Wednesday, June 20, 2012

Daily Herb-o-Scope - A Peppermint Preview

The third installment of our garden fiasco, is peppermint! UMMM! Peppermint (Mentha x piperita) is so delightful. Its cool and refreshing flavor makes it a valuable asset in many commercial products. But don't write off peppermint as only being valuable for freshening your breath. It has medicinal properties are noteworthy.



A main debate that herbalists have over peppermint is the temperature. Now we can all agree that it is sweet and pungent with a drying quality; however, is it cooling or warming? It elicits a very cooling effect, but it is also warming in its ability to make you sweat. So, I'll sit on the fence on this one and say that it's both. I fell that it warms first and then cools. So this summer, make yourself a glass of peppermint ice tea and decide for yourself if you think it's cooling or warming. Enough with the debate, lets learn about peppermint.


I feel that peppermints most valuable trait is the effect that it has on the digestive system. Its carminative and antisposmodic effects help to relax the muscles of the digestive tract helping to alleviate gas that's causing pain, indigestion, colic, IBS, gastritis, nausea and vomiting. One study found that its relief with indigestion may be due to its ability to relax the esophagel sphincter, releasing any air that might be trapped. When I get sick (throw up sick) I find nothing as helpful as a warm cup of peppermint tea. It helps to sooth my tummy in a way that no other herb can. It is also helpful and safe to use in cases of motion sickness and morning sickness during pregnancy.


Peppermint can also help with liver and gallbladder Qi stagnation. In western terms this means that peppermint can decongest these organs helping bile to flow and relieving a symptom picture of indigestion, borborygmus, nausea, vomiting and headaches. Overall, stagnation in the liver and the gallbladder causes a poor breakdown of food and toxins resulting in very poor digestion and a build up of toxins in the body. Liver Yang Rising is another condition that peppermint may help with. Causing dizziness, headaches, tremors, vertigo, a red face and anger, Liver Yang Rising is often the result of alcoholism and should be addressed if experienced.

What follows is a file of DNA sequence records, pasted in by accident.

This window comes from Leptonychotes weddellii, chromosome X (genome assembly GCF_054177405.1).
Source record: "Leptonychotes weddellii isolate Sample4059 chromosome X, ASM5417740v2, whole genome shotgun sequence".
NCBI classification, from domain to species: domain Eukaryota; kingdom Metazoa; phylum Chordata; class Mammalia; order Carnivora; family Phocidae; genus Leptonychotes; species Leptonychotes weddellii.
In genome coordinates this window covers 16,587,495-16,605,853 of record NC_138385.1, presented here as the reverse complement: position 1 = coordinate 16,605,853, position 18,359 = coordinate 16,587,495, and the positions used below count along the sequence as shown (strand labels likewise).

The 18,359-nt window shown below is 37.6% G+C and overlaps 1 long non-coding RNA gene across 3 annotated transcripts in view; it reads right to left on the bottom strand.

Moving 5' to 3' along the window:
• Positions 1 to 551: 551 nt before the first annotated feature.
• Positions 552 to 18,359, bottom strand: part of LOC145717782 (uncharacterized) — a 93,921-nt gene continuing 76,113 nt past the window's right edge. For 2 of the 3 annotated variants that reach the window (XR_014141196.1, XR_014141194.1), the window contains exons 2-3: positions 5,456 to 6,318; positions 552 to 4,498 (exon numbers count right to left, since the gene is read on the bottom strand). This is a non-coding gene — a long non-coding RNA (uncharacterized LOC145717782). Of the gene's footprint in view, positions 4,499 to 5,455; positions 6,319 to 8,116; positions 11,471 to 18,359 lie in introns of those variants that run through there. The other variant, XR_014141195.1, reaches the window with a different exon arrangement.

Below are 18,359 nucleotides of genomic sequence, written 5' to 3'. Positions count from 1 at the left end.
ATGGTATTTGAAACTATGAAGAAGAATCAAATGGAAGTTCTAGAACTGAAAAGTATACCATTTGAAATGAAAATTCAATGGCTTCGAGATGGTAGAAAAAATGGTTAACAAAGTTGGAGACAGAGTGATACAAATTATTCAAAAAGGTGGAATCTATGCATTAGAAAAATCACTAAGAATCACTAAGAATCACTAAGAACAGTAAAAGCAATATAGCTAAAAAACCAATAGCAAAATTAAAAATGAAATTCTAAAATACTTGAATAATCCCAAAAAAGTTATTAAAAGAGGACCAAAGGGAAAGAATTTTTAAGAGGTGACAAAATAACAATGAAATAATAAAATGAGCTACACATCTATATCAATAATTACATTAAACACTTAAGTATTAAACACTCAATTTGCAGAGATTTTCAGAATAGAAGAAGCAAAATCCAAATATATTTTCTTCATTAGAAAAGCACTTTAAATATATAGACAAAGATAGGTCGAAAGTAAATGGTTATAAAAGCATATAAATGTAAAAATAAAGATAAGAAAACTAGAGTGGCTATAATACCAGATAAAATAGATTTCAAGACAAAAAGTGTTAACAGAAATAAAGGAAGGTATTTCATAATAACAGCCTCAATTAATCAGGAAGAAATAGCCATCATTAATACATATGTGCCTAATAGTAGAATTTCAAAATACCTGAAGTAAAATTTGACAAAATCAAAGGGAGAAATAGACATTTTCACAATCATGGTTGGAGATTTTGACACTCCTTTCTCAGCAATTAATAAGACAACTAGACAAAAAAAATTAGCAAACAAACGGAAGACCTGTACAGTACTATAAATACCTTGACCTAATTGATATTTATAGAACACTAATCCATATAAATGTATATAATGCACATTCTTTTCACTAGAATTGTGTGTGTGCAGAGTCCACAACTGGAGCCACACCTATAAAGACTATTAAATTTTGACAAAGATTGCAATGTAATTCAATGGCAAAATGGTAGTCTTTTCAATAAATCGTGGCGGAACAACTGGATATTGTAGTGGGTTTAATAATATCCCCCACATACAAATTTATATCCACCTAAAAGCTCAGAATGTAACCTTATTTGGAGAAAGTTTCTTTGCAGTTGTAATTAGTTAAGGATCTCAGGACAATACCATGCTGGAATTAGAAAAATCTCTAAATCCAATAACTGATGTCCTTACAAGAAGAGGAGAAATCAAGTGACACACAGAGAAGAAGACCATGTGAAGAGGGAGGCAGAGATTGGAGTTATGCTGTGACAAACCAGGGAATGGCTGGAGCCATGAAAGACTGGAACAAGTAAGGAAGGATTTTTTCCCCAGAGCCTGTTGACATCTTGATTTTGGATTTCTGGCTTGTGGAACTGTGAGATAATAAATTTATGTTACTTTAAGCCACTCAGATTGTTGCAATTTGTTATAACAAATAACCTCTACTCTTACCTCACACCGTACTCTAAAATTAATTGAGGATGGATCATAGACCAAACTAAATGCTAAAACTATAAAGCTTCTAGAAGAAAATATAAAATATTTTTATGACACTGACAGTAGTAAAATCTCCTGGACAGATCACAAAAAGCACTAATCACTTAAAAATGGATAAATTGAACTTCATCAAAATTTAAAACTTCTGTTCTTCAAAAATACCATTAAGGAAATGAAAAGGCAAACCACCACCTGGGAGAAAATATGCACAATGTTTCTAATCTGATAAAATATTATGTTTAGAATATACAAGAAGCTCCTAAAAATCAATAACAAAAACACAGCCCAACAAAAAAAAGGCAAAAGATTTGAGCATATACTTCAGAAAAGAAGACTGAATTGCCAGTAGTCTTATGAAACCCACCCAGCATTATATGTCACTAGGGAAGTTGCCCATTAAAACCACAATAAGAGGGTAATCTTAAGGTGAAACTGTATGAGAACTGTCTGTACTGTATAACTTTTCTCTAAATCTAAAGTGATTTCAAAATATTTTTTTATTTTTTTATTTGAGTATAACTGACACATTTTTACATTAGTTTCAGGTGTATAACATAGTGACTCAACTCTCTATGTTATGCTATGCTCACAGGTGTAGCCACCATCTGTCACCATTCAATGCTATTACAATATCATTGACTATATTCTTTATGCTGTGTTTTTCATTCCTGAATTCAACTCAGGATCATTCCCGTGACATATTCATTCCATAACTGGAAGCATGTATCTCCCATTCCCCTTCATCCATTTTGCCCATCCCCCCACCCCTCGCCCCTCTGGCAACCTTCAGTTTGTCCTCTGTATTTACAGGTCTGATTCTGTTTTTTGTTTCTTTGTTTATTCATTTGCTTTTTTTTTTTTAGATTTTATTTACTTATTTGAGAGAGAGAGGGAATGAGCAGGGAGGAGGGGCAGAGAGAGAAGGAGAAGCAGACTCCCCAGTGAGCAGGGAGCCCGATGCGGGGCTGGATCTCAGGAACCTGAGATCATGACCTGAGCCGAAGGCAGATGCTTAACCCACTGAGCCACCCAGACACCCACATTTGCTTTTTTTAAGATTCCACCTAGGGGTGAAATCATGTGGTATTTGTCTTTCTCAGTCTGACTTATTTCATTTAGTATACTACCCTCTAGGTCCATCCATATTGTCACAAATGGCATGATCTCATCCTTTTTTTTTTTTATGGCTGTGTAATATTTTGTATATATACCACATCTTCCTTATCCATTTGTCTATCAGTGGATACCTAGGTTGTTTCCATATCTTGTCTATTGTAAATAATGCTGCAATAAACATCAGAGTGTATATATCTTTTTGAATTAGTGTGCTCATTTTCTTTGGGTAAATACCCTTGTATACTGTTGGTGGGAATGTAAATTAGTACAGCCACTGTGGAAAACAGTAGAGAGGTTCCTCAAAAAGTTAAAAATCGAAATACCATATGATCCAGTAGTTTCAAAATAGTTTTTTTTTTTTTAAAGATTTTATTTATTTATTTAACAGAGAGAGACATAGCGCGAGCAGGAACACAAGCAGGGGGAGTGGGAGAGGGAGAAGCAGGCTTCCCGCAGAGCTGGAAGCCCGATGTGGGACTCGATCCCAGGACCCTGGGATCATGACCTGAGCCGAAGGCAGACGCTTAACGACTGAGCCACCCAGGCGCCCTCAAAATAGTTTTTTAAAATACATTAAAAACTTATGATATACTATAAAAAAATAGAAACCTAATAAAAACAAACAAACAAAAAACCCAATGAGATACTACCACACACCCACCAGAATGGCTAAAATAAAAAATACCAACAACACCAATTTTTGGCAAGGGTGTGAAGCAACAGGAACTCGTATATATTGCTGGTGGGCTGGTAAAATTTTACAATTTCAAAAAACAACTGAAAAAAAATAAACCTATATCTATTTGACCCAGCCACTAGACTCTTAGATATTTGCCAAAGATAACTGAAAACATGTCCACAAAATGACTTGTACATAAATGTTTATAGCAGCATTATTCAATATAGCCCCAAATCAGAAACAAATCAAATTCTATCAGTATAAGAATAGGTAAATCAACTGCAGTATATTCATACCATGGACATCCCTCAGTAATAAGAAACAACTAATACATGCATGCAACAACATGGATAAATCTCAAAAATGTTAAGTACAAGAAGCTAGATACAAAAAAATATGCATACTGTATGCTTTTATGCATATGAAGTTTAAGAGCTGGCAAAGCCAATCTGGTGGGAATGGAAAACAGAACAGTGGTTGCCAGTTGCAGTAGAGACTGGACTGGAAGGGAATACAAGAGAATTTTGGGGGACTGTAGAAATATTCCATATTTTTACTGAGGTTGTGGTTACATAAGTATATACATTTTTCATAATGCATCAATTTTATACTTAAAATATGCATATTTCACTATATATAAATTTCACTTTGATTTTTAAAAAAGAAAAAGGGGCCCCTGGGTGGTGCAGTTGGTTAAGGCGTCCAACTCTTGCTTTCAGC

I also find peppermint to be very beneficial as a steam bath or in a regular bath. A steam bath of peppermint can be very useful in cases of nasal congestion, asthma, bronchitis, sinusitis and laryngitis, and a regular bath with peppermint can help to cool and refresh the mind and relax and soothe sore muscles. Using peppermint tea as a mouthwash helps to freshen breath and kill certain bacteria and viruses.


The raw herb can also be used as a insect and pest repellent. When stuffed in to mattresses it can help discourage bed bugs and the whole plant can also keep mice and rats out of food storage areas. Burning peppermint can clear negative energy in a room or house.


Peppermint has no known side effects and no drug interactions reported, although it is contraindicated with gallstones, liver disease and esophagel reflux and concentrated forms should not be given to infants and children. Pregnant women should have no more than 1 cup of tea a day and it can dry up mothers milk so you may wish to avoid peppermint is you are lactating. Hoffman suggests 1-2 ml of tincture 3 times a day (1:5 in 40% alcohol) and Duke recommends 1 tablespoon of fresh mint or 1 teaspoon of dry mint covered with 1 cup of boiling water seeped for 10 minutes. If seeped any less, the maximum amount of essential oils will not be extracted for the plant material.


Peppermint is such a wonderful herb with wonderful health benefits. So even though in the garden, mint plants grow like weeds and tend to take over huge areas, now that you know medicinal uses of mint, you can find many different ways to use it all.


Sources:

Blumenthal, M (2003). The ABC clinical guide to herbs. Austin, TX: The American Botanical Council.

Duke, J. A. (2000). The green pharmacy herbal handbook: your comprehensive reference to the best herbs for healing. Emmaus, PA: Rodale Reach.

Hoffman, D. (2003). Medical herbalism: the science and practice of herbal medicine. Rochester, VT: Healing Arts Press.

Holmes, P. (2007) The energetics of western herbs: a materia medica integrating Western and Chinese herbal therapeutics (Rev. &enl. 4th ed.). Cotati, CA: Snow Lotus Perss.

Levy, J. d. ( 1997). Common herbs for natural health (Rev, expanded ed.) Woodstock, NY: Ash Tree Pub.

Mars, B. (2007). The desktop guide for natural medicine. Laguna Beach, CA: Basic Health Publications. 

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